Decades ago, on my first visit to New York City, we passed several blocks of brown brick apartment buildings where boys huddled in corners, smoking and hissing at passing girls, while more men. old people in undershirts and scuffed Panama hats were blowing cigars and playing dominoes. They were my Paisanos, my Puerto Rican compatriots, and it was East Harlem.
The film makes a definite and obvious effort – if primarily via artificial dialogue – to give us a multidimensional picture of Puerto Ricans in New York City neighborhoods.
When I first saw “West Side Story,” the 1961 film based on the classic Broadway musical from 1957, this scene occurred to me – and I was embarrassed. Classmates from South Carolina teased me, twittering “Maria” as they passed and begging me to teach them dance moves like Anita’s. I was mortified but I laughed at it. I was not Maria. I was not Anita. And the members of the Sharks gang weren’t like the boys I grew up with in Puerto Rico.
What I saw in that film was a one-dimensional image of Puerto Ricans that became an enduring, burning, and shameful image. But for the legions of “West Side Story” fans, it was a spectacle of exuberant dance, pulsating music, and bittersweet love.
Now, 60 years later, here comes Hollywood’s highest-grossing director Steven Spielberg with a predictably bigger, stronger, and brighter production of this familiar tale of tragic New York street gang rivalry. 1950s. Spielberg’s first musical, premiered to standing ovations in New York City, is a the essential Oscar winner. Awards Season Columnist Kyle Buchanan told The New York Times, “Spielberg’s savvy reimagining of the source material marries old-fashioned sweep with contemporary concerns, putting the film in the right spot for Oscar voters.”
I’m sure this will be the general response to a film that is deeper, more emotional, and more incisive than its beloved predecessor. The film makes a definite and obvious effort – so primarily via artificial dialogue – to give us a multidimensional picture of Puerto Ricans in New York neighborhoods in the 1950s.
But ignorance, banality, violence and racism still dominate Puerto Rican characters. (The rival gang, the Jets, made up of boys of other ethnicities, aren’t nicer, but the weight of the story falls on the Puerto Rican side.) It’s a depressing portrayal that ultimately only does further degrading the Puerto Rican experience rather than uplifting everything as Spielberg and award-winning screenwriter Tony Kushner might have said otherwise.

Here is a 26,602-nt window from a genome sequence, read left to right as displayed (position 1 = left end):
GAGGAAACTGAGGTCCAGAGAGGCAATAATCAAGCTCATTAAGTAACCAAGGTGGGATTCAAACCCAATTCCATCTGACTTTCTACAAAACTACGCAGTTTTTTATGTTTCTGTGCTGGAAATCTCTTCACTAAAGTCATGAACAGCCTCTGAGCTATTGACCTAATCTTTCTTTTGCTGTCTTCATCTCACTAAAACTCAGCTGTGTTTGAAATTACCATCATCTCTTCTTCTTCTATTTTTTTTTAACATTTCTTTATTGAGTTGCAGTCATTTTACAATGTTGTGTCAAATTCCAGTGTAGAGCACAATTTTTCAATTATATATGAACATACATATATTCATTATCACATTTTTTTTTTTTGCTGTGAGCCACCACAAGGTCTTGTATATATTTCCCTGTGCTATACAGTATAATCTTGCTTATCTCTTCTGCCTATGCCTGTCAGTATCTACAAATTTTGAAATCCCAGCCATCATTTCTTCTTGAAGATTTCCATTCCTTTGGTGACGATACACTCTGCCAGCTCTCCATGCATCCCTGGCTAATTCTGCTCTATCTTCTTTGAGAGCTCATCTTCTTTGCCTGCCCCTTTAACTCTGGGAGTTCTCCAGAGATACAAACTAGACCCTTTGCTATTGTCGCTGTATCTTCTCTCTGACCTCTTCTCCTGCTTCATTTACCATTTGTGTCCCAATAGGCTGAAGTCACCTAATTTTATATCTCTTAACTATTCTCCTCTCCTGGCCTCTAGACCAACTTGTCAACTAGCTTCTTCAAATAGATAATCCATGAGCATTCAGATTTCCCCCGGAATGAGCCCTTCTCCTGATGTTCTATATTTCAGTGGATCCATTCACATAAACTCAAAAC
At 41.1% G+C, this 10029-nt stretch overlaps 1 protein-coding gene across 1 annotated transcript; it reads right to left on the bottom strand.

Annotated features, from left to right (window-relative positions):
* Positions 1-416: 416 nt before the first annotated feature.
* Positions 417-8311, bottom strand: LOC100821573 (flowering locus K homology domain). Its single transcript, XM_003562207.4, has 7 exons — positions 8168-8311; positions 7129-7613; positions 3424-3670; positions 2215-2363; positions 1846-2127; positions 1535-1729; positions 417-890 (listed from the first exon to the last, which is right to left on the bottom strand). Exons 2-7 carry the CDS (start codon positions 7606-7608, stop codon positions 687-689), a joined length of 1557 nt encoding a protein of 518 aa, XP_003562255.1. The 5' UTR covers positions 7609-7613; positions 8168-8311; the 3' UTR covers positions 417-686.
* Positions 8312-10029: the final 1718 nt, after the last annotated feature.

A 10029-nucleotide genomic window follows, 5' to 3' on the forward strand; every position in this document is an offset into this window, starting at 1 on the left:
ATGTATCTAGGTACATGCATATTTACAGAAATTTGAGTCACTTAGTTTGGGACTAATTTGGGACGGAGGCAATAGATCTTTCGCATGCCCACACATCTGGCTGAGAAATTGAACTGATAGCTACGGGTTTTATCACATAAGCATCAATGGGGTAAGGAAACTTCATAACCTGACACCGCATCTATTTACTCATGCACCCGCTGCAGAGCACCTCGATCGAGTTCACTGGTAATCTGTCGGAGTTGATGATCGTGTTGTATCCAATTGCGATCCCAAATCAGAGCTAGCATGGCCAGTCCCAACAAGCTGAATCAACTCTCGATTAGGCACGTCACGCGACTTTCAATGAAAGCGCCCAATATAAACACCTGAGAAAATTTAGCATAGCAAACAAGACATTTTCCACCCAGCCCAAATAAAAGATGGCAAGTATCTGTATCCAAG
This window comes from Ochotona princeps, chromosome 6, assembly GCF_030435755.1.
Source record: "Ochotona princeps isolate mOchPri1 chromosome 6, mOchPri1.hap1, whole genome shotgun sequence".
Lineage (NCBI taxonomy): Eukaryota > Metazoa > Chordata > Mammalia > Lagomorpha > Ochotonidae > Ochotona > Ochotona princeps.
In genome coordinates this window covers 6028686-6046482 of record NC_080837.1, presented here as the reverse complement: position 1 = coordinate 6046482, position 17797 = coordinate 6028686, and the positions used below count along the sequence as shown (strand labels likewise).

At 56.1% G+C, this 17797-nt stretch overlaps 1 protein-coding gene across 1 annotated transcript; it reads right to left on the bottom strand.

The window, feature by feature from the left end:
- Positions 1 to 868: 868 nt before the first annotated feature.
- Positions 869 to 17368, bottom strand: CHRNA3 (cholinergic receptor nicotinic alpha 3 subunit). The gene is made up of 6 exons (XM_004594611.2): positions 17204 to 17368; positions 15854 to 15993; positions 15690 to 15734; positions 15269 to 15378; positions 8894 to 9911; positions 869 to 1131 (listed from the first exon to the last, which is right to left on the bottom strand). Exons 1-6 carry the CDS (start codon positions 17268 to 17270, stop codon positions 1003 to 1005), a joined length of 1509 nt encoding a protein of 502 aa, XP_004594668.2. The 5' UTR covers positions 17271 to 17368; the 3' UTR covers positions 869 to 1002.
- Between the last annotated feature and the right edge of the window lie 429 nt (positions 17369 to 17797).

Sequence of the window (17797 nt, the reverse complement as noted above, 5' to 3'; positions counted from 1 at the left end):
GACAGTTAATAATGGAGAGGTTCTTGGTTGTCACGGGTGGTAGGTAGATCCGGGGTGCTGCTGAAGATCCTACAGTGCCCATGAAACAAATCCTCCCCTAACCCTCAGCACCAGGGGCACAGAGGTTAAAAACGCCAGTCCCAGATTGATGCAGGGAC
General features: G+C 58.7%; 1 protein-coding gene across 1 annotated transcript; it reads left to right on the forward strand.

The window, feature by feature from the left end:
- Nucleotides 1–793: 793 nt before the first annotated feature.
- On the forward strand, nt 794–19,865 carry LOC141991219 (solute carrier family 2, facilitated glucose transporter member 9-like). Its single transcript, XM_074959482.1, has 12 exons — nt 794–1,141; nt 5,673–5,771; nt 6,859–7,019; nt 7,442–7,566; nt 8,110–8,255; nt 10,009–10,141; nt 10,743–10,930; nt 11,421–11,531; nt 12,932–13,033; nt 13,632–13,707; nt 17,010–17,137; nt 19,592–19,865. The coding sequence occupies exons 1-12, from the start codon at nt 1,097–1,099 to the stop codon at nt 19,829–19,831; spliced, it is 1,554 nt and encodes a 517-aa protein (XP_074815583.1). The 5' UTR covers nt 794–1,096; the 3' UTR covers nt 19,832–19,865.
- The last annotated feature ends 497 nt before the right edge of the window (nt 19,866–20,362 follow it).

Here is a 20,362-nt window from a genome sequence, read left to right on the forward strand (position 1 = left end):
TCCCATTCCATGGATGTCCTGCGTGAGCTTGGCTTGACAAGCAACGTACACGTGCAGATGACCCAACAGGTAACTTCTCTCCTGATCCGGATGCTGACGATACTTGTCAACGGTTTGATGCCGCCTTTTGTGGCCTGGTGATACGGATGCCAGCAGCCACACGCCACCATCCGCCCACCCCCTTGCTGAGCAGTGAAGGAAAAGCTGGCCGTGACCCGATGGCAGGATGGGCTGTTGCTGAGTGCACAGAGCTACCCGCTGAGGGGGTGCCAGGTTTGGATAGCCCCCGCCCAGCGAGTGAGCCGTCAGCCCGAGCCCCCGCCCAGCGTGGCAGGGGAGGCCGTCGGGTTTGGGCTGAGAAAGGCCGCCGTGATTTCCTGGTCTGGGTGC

Only Maria, the star of the film, and Valentina, a new character brought to the heartbreaking life by Rita Moreno, are exceptions in the new production. They offer a sympathetic perspective on what it means to be a Puerto Rican trapped in the misery of poverty and discrimination. They fight against the violence and the disheartening lives around them and they believe in a better place.
So one has to wonder why another “West Side Story”, written and directed by two white men, is produced precisely when the nation is painfully divided on questions of ethnic identity and in the midst of a racial calculation aimed at s ‘ensure that stories are told by the people who lived them, rather than by powerful and wealthy insiders.
Puerto Rican author and writer Carina del Valle Schorske aptly called “West Side Story” “a monument to the authority of white Americans to dominate the conversation about who Puerto Ricans are” during a recent event. “Each revival renews that authority and co-signs the narrative for a new generation… I want it to fail so we can move on.”
Without a doubt, “West Side Story” was the first major American cultural performance of Puerto Ricans, and still the most important, and I and other critics believe that the racist and sexist stereotypes of the musical continue to influence the way which the world sees Puerto Ricans.